Aiden wanted his hands to squeeze the bear, but instead, they reached out and hugged it. He cried into the bear’s fur for what felt like hours. When he finally stopped and walked away from the bear, he found it almost harder than when he had left his mom in the car. Back there, he had a sense of urgency to find the Good People. Now, he had a sense of failure because he had not found them, and he was losing the one friend he had along the way.

“I’m going to miss you so much,” he said. He walked ahead of the bear until he could no longer see it. The sky was getting dark; nighttime was almost here. Strange lights up ahead made him curious. He was so interested in the lights that he almost ran into a picnic table. The bottom had a chain attached to it, tethered to a cement pad. A metal grill was adjacent to the picnic table, along with a trash bin overflowing with fast food wrappers. Aiden continued and found more picnic tables. The strange lights overhead were actually street lamps lighting up a sidewalk. A large building with a sign overhanging the entrance came into view:

Washington Welcome Center.

A young girl and her mother walked out of the rest area, holding hands. The girl had a sucker in her mouth. She noticed Aiden standing at the end of the sidewalk and tugged on her mother’s shirt. The mother saw Aiden and ran over to him.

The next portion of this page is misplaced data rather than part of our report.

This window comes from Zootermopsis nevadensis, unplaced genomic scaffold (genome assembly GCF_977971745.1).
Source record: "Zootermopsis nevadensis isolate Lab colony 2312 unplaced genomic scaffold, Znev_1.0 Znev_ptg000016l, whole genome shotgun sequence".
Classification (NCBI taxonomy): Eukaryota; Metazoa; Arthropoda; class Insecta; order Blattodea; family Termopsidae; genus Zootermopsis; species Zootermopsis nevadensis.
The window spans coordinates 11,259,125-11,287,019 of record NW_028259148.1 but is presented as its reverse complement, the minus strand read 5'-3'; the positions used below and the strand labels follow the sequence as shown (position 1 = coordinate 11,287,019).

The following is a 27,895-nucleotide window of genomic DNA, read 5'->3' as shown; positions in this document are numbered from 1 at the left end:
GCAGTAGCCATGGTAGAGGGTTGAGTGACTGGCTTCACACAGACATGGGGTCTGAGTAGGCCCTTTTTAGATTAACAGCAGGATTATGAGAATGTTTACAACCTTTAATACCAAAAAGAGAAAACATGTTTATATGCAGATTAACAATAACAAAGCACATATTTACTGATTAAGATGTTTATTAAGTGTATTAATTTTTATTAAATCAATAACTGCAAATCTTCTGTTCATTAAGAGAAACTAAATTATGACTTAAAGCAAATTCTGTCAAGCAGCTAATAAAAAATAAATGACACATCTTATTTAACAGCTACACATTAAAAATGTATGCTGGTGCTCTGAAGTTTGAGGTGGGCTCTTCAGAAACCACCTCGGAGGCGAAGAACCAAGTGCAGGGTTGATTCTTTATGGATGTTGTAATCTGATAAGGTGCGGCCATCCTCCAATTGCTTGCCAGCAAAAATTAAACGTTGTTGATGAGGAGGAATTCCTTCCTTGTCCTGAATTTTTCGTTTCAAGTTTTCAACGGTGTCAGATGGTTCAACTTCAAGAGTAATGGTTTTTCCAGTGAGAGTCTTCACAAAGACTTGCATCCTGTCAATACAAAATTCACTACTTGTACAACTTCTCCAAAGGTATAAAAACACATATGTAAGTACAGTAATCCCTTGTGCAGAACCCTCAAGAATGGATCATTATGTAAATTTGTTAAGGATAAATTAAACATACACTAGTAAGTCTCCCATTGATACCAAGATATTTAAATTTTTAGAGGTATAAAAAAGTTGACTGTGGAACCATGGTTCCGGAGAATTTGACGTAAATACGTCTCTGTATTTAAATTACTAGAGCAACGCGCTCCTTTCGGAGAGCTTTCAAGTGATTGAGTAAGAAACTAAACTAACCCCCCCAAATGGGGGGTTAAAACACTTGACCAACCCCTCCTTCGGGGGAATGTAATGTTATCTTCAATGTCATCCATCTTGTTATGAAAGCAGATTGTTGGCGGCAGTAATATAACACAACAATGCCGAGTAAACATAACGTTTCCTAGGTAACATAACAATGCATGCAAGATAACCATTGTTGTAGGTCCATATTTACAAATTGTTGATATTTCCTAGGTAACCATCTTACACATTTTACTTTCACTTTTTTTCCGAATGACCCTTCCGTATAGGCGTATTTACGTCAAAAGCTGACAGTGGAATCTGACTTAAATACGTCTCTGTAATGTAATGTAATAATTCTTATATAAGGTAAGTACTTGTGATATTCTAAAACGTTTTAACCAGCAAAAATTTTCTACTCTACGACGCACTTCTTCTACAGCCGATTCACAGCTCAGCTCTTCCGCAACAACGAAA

“Are you ok?” she asked him. “Where are your parents?”

Aiden was tongue-tied. He pointed back at the forest.

“In … there?” the mother said.

“Mommy, where is his shirt?” the girl asked, pulling the sucker from her mouth. “Why is he so dirty?”

“Are you sure they’re in the woods?” the mother asked.

Aiden nodded.

The mother noticed cuts on Aiden’s chest, along with the bites he had sustained from all the bugs. By the look on her face, she also noticed the smell.

“My mom needs help,” Aiden said. “Can you go get help? We had an accident.”

The mother pulled out her cellphone and dialed 911. She explained what she knew (which was very little) and told Aiden to wait with her daughter Lyla over on the bench.

When the police arrived, it took them a while before they were able to get Aiden to say his last name. 

“Freely,” he said. “My mom needs help.”

They put a towel over his back and drove him to the nearest police station. They put a bandage on his arm, and Bandaids on some of his cuts. Aiden learned that his mom was in the hospital. The Good People had found her not long after he had left the car.

“What’s a coma?” Aiden asked one of the officers.

The policeman looked over at his partner, then said, “It’s when you’re asleep, but you can’t wake up.”

“So, when do you wake up?”

The policeman stood up and patted Aiden on the head. “Soon, we hope.”

Aiden’s mind was a whirlwind. He felt foolish for leaving the car, especially after learning that the Good People had been nearby all along. If he would have stayed, then he would not have gotten hungry and thirsty. He would not have lost his shirt and shoe. He would not have gotten dirty. He would not have had seaweed attack him in the marsh. But, he also would not have met the bear. Not meeting the bear, it seemed, was worse than all the things that had happened to him in the forest. He had made the right choice.

“A bear helped me,” he said to the policemen. He told them everything that had happened.